UPDATE 24.4.17 For transparency and fairness, I have been asked to include the figures for all other agents success/ failure ratio during the same period. Between the same dates and exactly the same criteria, the complete dataset (including Purplebricks) exchanged on a total of 2,441 properties, a 62% instruction to sales ratio. Please note, the 38% of those customers who did not sell would, in the vast majority of cases, have not paid a penny to an estate agent.

So, using this data set, paying to list your home with Purplebricks suggests you have a 25% chance of selling. Whereas if you opt for the no-sale,no-fee model you have an average 62% chance of selling.

As has been pointed out elsewhere, when those who fail to sells’ costs are factored in to the lucky 25% who do, the cost to the average consumer who lists their home is almost identical between full-service agents and Purplebricks.

UPDATE: 28/04/2017 – I have now received a response from HMRC Money Laundering Team. At present, I can say no more until I have received further responses from other organisations.

In the meantime, if you wish to personally check whether an agent needs to be registered individually for money laundering as a franchisee (and by extension, individual redress scheme membership) HMRC Money Laundering Team can be contacted on 03000591009 mlrcit@hmrc.gsi.gov.uk

UPDATE 15/05/2017 – HMRC have now confirmed that all agents operating as a franchise who are sole traders or limited companies in their own rights ARE classed as separate businesses under HMRC classification and, as such, must be registered for Money Laundering with HMRC. I believe that this classification confirms previous assertions that such firms/ sole traders (‘LPEs”) who were not registered were doing so in contravention of a legal requirement.

I also believe that this clarification strongly suggests that all of these businesses were required to have had individual membership of an approved redress scheme such as The Property Ombudsman Scheme (TPOS). I have been informed by TPOS that many of these firms are now registered however, that they were not until recently. Again, this adds weight to the argument that these firms and their parent firm had been trading in contravention of the law.

At the recent #PROPTECH conference in London, property data company GetAgent.co.uk claimed that it had researched Purplebricks figures and found  that over 40% of all Purplebricks customers failed to sell with that company despite having paid over £1,000 up-front, on average, in that expectation (Source: estateagenttoday.co.uk – https://www.estateagenttoday.co.uk/breaking-news/2017/5/purplebricks-blasted-by-rivals-at-industry-technology-conference ) The author estimates that this figures represents over £12 Million is lost by consumers who paid in the expectation selling their homes but did not.

Data protection – Purplebricks franchisees (LPEs’) are predominantly individual companies registered at Companies House or sole traders. It follows (but I have no evidence to substantiate this assertion) that they take, hold, process and share information with sub-franchisees, other companies, the franchisor (Purplebricks PLC) and, separately, Close Brothers PLC and, MyHomeMoveConveyancing/ Premier Property Lawyers etc.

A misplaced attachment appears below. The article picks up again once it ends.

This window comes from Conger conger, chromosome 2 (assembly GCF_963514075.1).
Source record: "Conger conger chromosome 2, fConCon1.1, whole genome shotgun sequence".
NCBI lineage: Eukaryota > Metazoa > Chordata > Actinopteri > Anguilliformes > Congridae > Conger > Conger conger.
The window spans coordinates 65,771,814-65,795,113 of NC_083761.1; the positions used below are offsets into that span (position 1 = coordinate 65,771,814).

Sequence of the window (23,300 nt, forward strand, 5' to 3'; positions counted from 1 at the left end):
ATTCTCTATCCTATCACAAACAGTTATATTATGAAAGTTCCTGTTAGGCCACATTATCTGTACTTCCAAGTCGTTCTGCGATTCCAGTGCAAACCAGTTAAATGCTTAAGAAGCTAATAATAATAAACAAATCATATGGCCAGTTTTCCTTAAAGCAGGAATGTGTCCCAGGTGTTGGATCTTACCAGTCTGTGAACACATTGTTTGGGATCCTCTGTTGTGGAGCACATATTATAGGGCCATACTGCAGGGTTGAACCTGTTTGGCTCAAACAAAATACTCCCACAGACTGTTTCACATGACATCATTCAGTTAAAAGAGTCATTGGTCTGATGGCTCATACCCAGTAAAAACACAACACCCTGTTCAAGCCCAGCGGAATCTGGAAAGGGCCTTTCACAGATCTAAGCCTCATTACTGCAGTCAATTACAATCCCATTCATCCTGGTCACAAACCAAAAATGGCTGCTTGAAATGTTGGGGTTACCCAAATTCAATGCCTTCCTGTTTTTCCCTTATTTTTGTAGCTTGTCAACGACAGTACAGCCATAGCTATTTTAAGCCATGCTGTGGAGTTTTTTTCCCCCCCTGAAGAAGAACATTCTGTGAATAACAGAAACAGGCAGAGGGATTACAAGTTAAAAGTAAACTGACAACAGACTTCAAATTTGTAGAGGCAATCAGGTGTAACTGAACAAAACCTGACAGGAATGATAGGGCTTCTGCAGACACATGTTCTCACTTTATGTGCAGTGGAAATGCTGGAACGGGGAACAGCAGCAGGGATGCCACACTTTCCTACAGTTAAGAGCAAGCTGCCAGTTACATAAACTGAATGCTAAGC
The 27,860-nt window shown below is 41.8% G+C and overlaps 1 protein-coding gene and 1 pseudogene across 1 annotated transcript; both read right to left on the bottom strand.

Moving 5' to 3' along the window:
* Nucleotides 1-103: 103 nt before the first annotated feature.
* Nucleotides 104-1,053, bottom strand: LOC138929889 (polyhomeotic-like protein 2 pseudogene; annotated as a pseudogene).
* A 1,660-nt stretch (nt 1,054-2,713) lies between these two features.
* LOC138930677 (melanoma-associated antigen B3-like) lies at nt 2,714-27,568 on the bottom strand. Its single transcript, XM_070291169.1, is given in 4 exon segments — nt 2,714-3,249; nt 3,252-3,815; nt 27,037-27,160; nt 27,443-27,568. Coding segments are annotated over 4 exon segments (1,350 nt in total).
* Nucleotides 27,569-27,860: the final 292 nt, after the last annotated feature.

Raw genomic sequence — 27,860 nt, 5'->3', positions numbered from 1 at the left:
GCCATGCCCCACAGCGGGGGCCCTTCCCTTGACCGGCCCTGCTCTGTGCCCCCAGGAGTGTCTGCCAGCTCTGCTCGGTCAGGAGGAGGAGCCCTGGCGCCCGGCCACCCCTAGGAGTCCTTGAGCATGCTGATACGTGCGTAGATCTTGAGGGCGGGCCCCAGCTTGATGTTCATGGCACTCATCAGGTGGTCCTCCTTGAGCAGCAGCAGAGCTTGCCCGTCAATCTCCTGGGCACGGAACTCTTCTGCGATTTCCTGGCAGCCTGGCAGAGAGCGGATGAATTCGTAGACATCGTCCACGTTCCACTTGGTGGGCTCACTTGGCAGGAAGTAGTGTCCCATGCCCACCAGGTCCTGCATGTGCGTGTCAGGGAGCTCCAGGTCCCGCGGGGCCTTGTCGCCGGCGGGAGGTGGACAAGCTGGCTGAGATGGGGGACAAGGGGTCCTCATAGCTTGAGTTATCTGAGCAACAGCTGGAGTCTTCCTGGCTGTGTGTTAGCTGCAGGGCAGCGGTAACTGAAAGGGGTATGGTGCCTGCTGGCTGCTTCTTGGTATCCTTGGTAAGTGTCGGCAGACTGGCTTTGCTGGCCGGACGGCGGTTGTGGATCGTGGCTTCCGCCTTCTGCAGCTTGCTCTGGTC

Of the fifteen LPEs’ and head territory owners (has sub-franchisees under them) I checked today (and have done so previously), not one is registered with the Information Commissioners Office (ICO).

The ICO process to see if you need to register is quite clear and simple https://ico.org.uk/for-organisations/register/ as is their warning: “Failure to register is a criminal offence”. Below are two screenshots of the process I followed prior to posting this update.

ICO ‘do you need to register’ process


ICO register of data controllers

 


*The difference in asking prices and selling prices may not be a true reflection of the price difference between asking and selling prices of the few properties that sold and could be explained by more highly priced homes simply not selling.

 

**Purplebricks conveyancing partner is the largest property conveyancer by volume in the UK. Accordingly, it has arguably the most accurate database of fees paid by agents in the UK. In 2015 Stephen Hayter Sales Director of My Home Move, published two articles which appear at odds with Purplebricks recently claimed average agents rates. The average percentage rates in 2015 were reported to be under downward pressure at that point and there is every reason to suppose that the average fee charged for a successful sale by a full-service agent in the England and Wales is now closer to 1% than the 1.8% or more claimed in many adverts.
***TR12 TR12 6 TR12 7 TR13 TR13 0 TR13 3 TR13 8 TR13 9 TR14 TR14 0 TR14 7 TR14 8 TR14 9 TR17 TR17 0 TR18 TR18 2 TR18 3 TR18 4 TR18 5 TR18 9 TR19 TR19 6 TR19 7 TR20 TR20 8 TR20 9 TR26 TR26 1 TR26 2 TR26 3 TR26 9 TR27 TR27 4 TR27 5 TR27 6 TR27 9

IMG_0071


About Chris Wood: Chris is an estate agent with over 25 years of property experience. His business, PDQ Estates Ltd is based in Penzance and Helston, West Cornwall and was included in the Daily Telegraphs’ list of the UK’s top 20 best small estate agents “who go above and beyond to help their customers” in 2013. He is currently championing the fight against #PortalJuggling in the media along with a number of other agents, journalists and agency suppliers.